Watching music videos was also another favorite pastime.  I remember spending hours watching videos after school or on weekends. Music videos had been popular for about a decade, but most of them were pretty low-budget.  That is, unless the artist was a mainstream success.  Back then, it could take months (okay, precious weeks) for a popular radio song to premiere with its music video equivalent.  And even then it may not get played by some of the more popular music video shows.  At that time, MTV was notorious for not playing hip hop and even popular R&B songs until late at night with few exceptions.  Hip hop artists like Run-DMC and Dr. Dre and Snoop broke many barriers when their videos were played during prime time.  Still, we were just happy to see people who looked like us and who came from our neighborhoods on the small screen, not to mention what clothes they were wearing, how the girls wore their hair and what cars they were driving.

These days we call music from this period, the golden age of hip hop and the New Jack Swing era; back then, it was just good music.  The New Jack Swing sound, a fusion of hip hop, jazz, hard rhythms, dance, and samples from funk and soul artists from the 1970’s. Its sound is urban and contemporary and was very popular with R&B and hip hop artists in the late-1980’s before crossing over to the mainstream.  This sound was created by Teddy Riley, a producer and member of the group Guy, and influenced other artists and producers from this period.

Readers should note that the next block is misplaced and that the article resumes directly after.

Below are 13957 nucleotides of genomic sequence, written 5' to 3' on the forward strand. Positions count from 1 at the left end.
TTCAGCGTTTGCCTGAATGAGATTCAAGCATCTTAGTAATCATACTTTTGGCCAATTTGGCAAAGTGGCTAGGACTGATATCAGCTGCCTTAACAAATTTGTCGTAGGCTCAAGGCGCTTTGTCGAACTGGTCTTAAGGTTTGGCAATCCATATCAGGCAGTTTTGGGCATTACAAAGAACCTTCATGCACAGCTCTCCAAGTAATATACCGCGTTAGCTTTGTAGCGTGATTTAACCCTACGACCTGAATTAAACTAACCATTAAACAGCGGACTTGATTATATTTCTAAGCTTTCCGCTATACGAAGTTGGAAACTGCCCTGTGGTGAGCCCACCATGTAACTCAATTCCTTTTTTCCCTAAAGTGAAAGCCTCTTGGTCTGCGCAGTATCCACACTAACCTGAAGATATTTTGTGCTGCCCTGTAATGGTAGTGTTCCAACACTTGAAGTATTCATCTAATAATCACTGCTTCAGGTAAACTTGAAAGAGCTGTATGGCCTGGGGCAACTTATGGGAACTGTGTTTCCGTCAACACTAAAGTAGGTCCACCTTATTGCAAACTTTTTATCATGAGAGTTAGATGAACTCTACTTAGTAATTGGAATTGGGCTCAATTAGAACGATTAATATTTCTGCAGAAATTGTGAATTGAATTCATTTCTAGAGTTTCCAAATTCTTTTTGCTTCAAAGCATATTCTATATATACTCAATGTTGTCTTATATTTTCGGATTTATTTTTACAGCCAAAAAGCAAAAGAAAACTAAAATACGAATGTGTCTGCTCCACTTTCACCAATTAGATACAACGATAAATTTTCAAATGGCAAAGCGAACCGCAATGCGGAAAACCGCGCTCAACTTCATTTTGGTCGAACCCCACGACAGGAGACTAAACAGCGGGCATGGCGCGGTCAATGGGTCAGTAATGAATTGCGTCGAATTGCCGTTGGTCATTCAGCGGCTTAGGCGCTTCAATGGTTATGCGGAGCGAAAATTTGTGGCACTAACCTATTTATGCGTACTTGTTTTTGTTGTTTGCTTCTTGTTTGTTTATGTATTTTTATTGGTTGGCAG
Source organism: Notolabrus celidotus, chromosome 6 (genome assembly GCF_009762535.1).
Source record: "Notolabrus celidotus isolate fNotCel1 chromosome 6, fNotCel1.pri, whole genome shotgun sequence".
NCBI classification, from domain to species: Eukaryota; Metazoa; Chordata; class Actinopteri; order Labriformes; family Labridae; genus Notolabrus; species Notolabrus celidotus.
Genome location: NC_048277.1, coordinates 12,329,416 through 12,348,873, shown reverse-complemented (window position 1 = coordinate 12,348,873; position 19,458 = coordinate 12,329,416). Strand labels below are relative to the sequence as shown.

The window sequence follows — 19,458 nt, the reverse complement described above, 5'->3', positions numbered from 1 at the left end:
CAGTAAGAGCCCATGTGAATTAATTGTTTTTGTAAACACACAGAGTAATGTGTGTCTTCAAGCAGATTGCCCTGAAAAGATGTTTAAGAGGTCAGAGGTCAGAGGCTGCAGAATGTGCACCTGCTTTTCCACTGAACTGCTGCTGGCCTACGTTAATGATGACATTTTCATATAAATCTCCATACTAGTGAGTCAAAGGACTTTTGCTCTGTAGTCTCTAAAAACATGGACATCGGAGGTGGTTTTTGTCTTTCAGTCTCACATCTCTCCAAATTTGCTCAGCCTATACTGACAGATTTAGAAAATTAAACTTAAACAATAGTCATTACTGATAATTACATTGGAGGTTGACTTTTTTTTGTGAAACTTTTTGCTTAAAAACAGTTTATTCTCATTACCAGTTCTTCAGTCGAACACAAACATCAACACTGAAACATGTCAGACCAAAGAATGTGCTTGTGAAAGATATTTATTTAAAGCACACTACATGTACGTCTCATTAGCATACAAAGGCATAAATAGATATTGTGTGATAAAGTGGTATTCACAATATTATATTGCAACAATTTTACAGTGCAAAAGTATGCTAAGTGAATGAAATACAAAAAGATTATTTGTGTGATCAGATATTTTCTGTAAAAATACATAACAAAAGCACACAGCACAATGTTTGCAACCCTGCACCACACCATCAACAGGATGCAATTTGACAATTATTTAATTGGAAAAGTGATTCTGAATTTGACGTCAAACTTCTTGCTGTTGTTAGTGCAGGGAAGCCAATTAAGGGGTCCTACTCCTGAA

(Source: http://hookedontheamericandream.blogspot.com/2010/07/teddy-rileys-new-jack-swing-harlem.html)

Hip Hop at that time offered a variety and range we have yet to experience again.  There were just so many good artists and all of them seemed to have their own unique style.  Hip hop offered us artists that were natural storytellers, thoughtful and poetic, or socially conscious and raw. Tupac (pre-Thug Life), KRS-One, Eric B & Rakim , X-Clan, Public Enemy etc. were all some combination of these elements.  We had the sexy and sophisticated rappers like Big Daddy Kane and LL Cool J, both of whom were swarmed by adoring female fans at every concert.  We had positive rappers who weren't afraid of showing a sensitive side like Heavy D & The Boyz and Father MC.

There were rap groups emerging from the underground scene that brought an alternative style and flavor to the hip hop scene.  They combined elements of jazz, rock and funk with stories and consciousness we had not really experienced before: A Tribe Called Quest, Leaders of the New School (which featured Busta Rhymes before he went solo), Lords of the Underground, Pharcyde and come to mind.

There were the party songs that moved the crowd and songs about street life, crime and gangs in the ghetto by gangster rappers who said as many curse words, called women as many awful names as they could get away with and talked about explicit sex in ways other rappers had not done before.  And even though it was wrong, we loved it because it was so raw and they sounded just like all of the d-boys and street guys we saw on our corners or watched on the evening news.